Is it possible to create an enum variant from a tuple without decomposing the tuple?

To keep it short, I have the following enum:

pub enum Enum {
    Pair(u8, u8),
    Array([u8; 6]),

Is is possible to create a Enum::Pair from a (u8, u8)?

let pair = (3,4);
let variant = Enum::Pair(pair);

This doesn't work because Enum::Pair() expect 2 arguments. I don't think that rust as the equivalent of the star operator in python either. Is there another way to do it?

You could impl From<(u8, u8)> for Enum, and then use Enum::from(pair). But still, this does require decomposing at some level.

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The only ways involve creating a method that internally distributes the tuple fields to the enum value.

The underlying problem here is that the type of the anonymous tuple let pair = (3,4), which might be realized as a pair of i32s, is different from the type of the enum variant Enum::Pair, which is composed of u8s.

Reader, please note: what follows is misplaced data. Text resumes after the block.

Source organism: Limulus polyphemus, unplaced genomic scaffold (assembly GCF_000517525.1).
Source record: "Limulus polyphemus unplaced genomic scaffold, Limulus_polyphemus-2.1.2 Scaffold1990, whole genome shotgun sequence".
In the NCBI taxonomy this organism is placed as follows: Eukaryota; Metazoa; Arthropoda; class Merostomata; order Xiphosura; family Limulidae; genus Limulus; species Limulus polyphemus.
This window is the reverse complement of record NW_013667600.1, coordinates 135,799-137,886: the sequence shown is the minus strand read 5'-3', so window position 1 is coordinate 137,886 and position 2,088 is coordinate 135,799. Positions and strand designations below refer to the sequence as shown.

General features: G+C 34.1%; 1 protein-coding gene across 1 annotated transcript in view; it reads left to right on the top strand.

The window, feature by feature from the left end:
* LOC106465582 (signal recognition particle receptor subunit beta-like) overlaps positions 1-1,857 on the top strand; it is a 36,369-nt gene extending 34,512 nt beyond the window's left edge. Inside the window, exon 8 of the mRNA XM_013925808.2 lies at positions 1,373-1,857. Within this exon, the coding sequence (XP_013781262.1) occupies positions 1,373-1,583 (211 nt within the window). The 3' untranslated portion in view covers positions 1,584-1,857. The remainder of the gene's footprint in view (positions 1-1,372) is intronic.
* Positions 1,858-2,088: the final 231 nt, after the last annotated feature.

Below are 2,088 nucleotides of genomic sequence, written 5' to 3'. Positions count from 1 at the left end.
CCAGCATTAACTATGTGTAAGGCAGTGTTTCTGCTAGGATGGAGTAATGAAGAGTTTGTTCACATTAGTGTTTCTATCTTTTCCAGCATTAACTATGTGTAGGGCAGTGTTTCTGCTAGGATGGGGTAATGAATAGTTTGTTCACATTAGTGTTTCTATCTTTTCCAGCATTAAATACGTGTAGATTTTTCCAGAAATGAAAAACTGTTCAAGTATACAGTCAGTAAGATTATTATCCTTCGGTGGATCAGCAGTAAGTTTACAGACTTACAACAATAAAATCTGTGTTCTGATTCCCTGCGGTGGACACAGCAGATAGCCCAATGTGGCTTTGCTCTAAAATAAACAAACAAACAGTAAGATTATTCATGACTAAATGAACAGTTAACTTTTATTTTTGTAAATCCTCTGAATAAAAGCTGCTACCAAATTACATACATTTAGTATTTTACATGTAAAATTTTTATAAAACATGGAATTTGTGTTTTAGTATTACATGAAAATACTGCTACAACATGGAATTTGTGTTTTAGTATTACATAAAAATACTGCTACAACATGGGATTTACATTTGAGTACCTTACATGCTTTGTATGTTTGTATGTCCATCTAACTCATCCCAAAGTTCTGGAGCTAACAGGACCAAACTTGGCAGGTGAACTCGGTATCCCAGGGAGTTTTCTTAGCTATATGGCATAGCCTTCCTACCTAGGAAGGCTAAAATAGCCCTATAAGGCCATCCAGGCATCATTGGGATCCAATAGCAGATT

If you don't need to do this very often you could just decompose the tuple manually and recompose it as the desired variant:

let variant = Enum::Pair(pair.0, pair.1);

Edit: That doesn't work without a type coercion, since pair.0 might be an i32 rather than a u8.

You can sort of emulate the Python star operator by using the unstable function traits directly, because they currently represent their arguments as a single tuple.


enum Enum {
    Pair(u8, u8),
    Array([u8; 6]),

fn main() {
    let pair = (3, 4);
    let variant = Fn::call(&Enum::Pair, pair);


Even then, it's not really the same as Python, because this can't be mixed with other arguments.

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Thanks all. As I feared, there is no easy way to do it in stable.

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